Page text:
Learn More
Staphylococcus lugdunensis is the only coagulase-negative Staphylococcus species with a locus encoding iron-regulated surface determinant (Isd) proteins. In Staphylococcus aureus, the Isd proteins capture heme from hemoglobin and transfer it across the wall to a membrane-bound transporter, which delivers it into the cytoplasm, where heme oxygenases release(More)
The interaction of bacteria with platelets is implicated in the pathogenesis of endovascular infections, including infective endocarditis, of which Staphylococcus aureus is the leading cause. Several S. aureus surface proteins mediate aggregation of platelets by fibrinogen- or fibronectin-dependent processes, which also requires specific antibodies. In this(More)
Staphylococcus aureus is a commensal bacterium that has the ability to cause superficial and deep-seated infections. Like several other invasive pathogens, S. aureus can capture plasminogen from the human host where it can be converted to plasmin by host plasminogen activators or by endogenously expressed staphylokinase. This study demonstrates that(More)
Here, we demonstrate that antimicrobial peptides (AMPs) are an effective antibiofilm treatment when applied as catheter lock solutions (CLSs) against S. aureus biofilm infections. The activity of synthetic AMPs (Bac8c, HB43, P18, Omiganan, WMR, Ranalexin, and Polyphemusin) was measured against early and mature biofilms produced by methicillin-resistant S.(More)
Staphylococcus aureus is a human pathogen that causes invasive and recurring infections. The ability to internalize into and persist within host cells is thought to contribute to infection. Here we report a novel role for the well-characterized iron-regulated surface determinant B (IsdB) protein which we have shown can promote adhesion of 293T, HeLa cells(More)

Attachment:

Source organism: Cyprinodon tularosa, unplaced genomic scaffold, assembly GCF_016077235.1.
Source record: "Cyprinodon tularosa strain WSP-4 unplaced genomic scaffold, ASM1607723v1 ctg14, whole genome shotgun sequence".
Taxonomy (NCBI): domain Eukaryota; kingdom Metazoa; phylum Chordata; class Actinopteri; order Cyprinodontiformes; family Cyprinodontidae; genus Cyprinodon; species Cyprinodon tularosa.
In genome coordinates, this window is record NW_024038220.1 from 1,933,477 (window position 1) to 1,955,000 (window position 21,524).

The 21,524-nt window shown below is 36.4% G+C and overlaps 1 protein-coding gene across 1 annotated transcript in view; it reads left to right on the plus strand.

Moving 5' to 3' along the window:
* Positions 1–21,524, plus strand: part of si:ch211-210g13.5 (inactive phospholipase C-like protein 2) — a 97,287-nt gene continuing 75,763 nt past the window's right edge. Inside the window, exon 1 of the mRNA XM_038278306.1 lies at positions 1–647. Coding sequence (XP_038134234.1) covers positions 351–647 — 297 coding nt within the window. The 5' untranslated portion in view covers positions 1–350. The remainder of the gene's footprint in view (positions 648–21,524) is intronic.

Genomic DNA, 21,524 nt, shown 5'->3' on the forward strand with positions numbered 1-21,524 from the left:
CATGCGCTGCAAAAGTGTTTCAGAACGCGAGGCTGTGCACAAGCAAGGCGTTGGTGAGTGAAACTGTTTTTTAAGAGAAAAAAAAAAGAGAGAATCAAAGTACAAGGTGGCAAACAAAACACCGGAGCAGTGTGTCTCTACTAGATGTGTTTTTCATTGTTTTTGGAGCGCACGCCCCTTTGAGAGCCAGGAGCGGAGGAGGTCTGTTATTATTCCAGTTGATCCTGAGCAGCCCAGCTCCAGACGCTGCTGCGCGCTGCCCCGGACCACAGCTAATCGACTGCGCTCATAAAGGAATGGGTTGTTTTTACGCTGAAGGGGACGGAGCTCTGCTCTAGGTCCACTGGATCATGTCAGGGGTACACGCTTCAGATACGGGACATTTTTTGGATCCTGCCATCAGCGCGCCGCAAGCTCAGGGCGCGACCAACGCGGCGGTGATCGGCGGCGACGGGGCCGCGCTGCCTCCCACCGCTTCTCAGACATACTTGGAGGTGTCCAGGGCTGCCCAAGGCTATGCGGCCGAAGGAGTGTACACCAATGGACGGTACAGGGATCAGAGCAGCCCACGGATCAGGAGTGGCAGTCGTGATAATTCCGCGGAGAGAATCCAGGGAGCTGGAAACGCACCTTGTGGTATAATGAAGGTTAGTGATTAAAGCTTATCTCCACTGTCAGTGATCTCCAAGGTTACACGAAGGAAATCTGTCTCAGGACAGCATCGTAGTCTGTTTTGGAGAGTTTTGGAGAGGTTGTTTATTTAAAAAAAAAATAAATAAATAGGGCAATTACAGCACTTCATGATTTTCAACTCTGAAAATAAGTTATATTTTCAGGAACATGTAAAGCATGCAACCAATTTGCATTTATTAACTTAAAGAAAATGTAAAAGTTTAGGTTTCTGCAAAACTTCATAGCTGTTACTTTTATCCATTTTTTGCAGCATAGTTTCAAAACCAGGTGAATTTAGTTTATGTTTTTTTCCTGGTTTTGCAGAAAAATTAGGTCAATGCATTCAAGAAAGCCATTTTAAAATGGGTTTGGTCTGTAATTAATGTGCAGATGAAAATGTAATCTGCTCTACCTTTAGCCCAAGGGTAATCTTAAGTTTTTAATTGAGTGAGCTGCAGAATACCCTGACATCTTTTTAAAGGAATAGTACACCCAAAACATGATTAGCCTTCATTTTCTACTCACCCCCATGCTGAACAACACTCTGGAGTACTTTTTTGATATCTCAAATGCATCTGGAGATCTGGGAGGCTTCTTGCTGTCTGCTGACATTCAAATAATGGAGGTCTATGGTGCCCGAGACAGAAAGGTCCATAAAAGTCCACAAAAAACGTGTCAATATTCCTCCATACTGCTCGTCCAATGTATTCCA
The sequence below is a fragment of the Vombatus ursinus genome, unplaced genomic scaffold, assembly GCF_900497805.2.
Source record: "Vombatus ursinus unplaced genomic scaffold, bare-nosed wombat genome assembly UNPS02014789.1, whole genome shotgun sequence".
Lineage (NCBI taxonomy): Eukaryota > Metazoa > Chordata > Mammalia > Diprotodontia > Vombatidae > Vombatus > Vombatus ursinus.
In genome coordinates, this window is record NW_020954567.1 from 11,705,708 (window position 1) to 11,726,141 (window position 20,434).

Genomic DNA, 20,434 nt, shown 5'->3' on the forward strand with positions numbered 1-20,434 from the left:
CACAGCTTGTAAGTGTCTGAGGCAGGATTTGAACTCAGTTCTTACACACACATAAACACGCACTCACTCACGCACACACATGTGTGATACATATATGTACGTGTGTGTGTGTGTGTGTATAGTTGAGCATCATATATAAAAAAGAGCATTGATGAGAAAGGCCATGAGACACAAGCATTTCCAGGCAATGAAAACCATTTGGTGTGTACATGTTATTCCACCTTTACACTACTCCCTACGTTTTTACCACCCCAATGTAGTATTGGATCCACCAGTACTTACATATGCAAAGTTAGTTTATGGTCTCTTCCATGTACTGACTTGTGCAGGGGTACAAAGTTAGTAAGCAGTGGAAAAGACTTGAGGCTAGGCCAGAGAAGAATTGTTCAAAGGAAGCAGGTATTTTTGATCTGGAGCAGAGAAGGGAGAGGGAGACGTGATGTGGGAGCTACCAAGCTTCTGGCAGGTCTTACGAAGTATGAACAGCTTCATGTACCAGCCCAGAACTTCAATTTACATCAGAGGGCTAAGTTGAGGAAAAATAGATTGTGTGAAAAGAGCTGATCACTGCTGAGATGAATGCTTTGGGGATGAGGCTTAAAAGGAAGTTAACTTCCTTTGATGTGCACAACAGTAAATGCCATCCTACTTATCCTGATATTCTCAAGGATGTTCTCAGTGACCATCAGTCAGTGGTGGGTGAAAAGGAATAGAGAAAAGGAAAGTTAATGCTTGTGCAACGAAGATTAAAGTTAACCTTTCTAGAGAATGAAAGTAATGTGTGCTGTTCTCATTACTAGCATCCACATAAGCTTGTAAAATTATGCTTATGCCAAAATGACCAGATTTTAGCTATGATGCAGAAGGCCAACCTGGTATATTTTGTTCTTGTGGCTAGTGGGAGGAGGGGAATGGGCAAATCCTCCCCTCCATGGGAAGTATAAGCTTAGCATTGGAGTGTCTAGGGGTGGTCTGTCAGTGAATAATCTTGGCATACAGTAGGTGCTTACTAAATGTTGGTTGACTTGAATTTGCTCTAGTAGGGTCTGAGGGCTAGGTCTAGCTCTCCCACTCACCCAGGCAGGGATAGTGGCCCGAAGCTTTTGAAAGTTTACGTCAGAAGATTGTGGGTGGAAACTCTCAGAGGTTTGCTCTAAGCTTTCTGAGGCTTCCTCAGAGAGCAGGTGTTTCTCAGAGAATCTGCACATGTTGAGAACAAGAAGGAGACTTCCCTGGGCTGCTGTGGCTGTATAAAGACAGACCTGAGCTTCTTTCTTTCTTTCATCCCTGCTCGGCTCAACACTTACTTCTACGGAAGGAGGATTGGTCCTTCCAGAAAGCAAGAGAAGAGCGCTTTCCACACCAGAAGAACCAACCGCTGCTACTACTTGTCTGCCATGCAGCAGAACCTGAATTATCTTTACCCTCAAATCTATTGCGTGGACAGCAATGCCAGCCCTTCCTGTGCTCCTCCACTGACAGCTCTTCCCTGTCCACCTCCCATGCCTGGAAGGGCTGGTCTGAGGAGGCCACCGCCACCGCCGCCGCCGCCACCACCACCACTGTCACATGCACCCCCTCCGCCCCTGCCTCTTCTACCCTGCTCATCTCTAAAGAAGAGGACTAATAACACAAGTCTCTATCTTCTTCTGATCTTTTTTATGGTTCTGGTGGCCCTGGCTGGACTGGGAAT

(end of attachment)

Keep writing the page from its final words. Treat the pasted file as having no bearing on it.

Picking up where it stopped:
High-level resistance to antimicrobial drugs is a major factor in the pathogenesis of chronic Staphylococcus aureus biofilm-associated, medical device-related infections. Antimicrobial susceptibility analysis revealed that biofilms grown for ≤ 24 hours on biomaterials conditioned with human plasma under venous shear in iron-free cell culture medium were(More)
Rapid screening of biofilm forming capacity by Staphylococcus epidermidis is possible using in vitro assays with 96-well plates. This method first developed by Christensen et al. in 1985 is fast and does not require specialized instruments. Thus, laboratories with standard microbiology infrastructure and a 96-well plate reader can easily use this technique(More)
A major challenge in the management of device-related infections (DRIs) involving microbial biofilms derives from the rapid coating of implanted biomaterials by host-derived glycopro-teins and other macromolecules. The performance of modified biomaterial surfaces that limit bacterial colonisation under laboratory conditions is difficult to predict in this(More)
Infection of intravascular catheters by Staphylococcus aureus is a significant risk factor within the health care setting. To treat these infections and attempt salvage of an intravascular catheter, antimicrobial lock solutions (ALSs) are being increasingly used. However, the most effective ALSs against these biofilm-mediated infections have yet to be(More)
Objectives Biofilm infections of intravascular catheters caused by Staphylococcus aureus may be treated with catheter lock solutions (CLSs). Here we investigated the antibacterial activity, cytotoxicity and CLS potential of 5-hydroxyethyl-3-tetradecanoyltetramic acid (5HE-C14-TMA) compared with the related compounds 3-tetradecanoyltetronic (C14-TOA) and(More)